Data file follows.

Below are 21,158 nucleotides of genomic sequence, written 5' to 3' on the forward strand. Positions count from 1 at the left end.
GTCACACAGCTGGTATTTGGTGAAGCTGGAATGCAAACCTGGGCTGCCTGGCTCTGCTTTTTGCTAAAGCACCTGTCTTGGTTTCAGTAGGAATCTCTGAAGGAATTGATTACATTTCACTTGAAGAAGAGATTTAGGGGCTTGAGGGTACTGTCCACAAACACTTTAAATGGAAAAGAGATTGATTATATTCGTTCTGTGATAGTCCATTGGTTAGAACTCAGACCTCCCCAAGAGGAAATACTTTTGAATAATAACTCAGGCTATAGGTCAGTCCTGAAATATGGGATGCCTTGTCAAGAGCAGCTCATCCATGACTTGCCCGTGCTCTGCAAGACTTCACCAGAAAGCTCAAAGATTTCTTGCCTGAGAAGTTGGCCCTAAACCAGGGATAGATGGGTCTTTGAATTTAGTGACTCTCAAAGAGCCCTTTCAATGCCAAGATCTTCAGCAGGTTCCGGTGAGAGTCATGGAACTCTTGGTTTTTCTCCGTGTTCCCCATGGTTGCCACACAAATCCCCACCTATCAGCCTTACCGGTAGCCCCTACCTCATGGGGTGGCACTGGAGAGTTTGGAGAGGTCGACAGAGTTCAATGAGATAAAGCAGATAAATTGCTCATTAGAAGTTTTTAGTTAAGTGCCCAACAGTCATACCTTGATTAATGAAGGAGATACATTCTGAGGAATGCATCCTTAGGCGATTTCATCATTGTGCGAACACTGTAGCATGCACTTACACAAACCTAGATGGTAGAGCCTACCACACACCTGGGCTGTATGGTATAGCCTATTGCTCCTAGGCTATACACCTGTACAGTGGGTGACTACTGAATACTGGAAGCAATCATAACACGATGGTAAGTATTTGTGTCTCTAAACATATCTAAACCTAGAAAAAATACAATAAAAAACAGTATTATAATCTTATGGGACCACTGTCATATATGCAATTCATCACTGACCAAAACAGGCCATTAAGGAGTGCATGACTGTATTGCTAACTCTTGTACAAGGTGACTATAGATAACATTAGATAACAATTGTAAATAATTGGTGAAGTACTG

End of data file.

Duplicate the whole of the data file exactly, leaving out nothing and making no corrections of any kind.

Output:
Below are 21,158 nucleotides of genomic sequence, written 5' to 3' on the forward strand. Positions count from 1 at the left end.
GTCACACAGCTGGTATTTGGTGAAGCTGGAATGCAAACCTGGGCTGCCTGGCTCTGCTTTTTGCTAAAGCACCTGTCTTGGTTTCAGTAGGAATCTCTGAAGGAATTGATTACATTTCACTTGAAGAAGAGATTTAGGGGCTTGAGGGTACTGTCCACAAACACTTTAAATGGAAAAGAGATTGATTATATTCGTTCTGTGATAGTCCATTGGTTAGAACTCAGACCTCCCCAAGAGGAAATACTTTTGAATAATAACTCAGGCTATAGGTCAGTCCTGAAATATGGGATGCCTTGTCAAGAGCAGCTCATCCATGACTTGCCCGTGCTCTGCAAGACTTCACCAGAAAGCTCAAAGATTTCTTGCCTGAGAAGTTGGCCCTAAACCAGGGATAGATGGGTCTTTGAATTTAGTGACTCTCAAAGAGCCCTTTCAATGCCAAGATCTTCAGCAGGTTCCGGTGAGAGTCATGGAACTCTTGGTTTTTCTCCGTGTTCCCCATGGTTGCCACACAAATCCCCACCTATCAGCCTTACCGGTAGCCCCTACCTCATGGGGTGGCACTGGAGAGTTTGGAGAGGTCGACAGAGTTCAATGAGATAAAGCAGATAAATTGCTCATTAGAAGTTTTTAGTTAAGTGCCCAACAGTCATACCTTGATTAATGAAGGAGATACATTCTGAGGAATGCATCCTTAGGCGATTTCATCATTGTGCGAACACTGTAGCATGCACTTACACAAACCTAGATGGTAGAGCCTACCACACACCTGGGCTGTATGGTATAGCCTATTGCTCCTAGGCTATACACCTGTACAGTGGGTGACTACTGAATACTGGAAGCAATCATAACACGATGGTAAGTATTTGTGTCTCTAAACATATCTAAACCTAGAAAAAATACAATAAAAAACAGTATTATAATCTTATGGGACCACTGTCATATATGCAATTCATCACTGACCAAAACAGGCCATTAAGGAGTGCATGACTGTATTGCTAACTCTTGTACAAGGTGACTATAGATAACATTAGATAACAATTGTAAATAATTGGTGAAGTACTG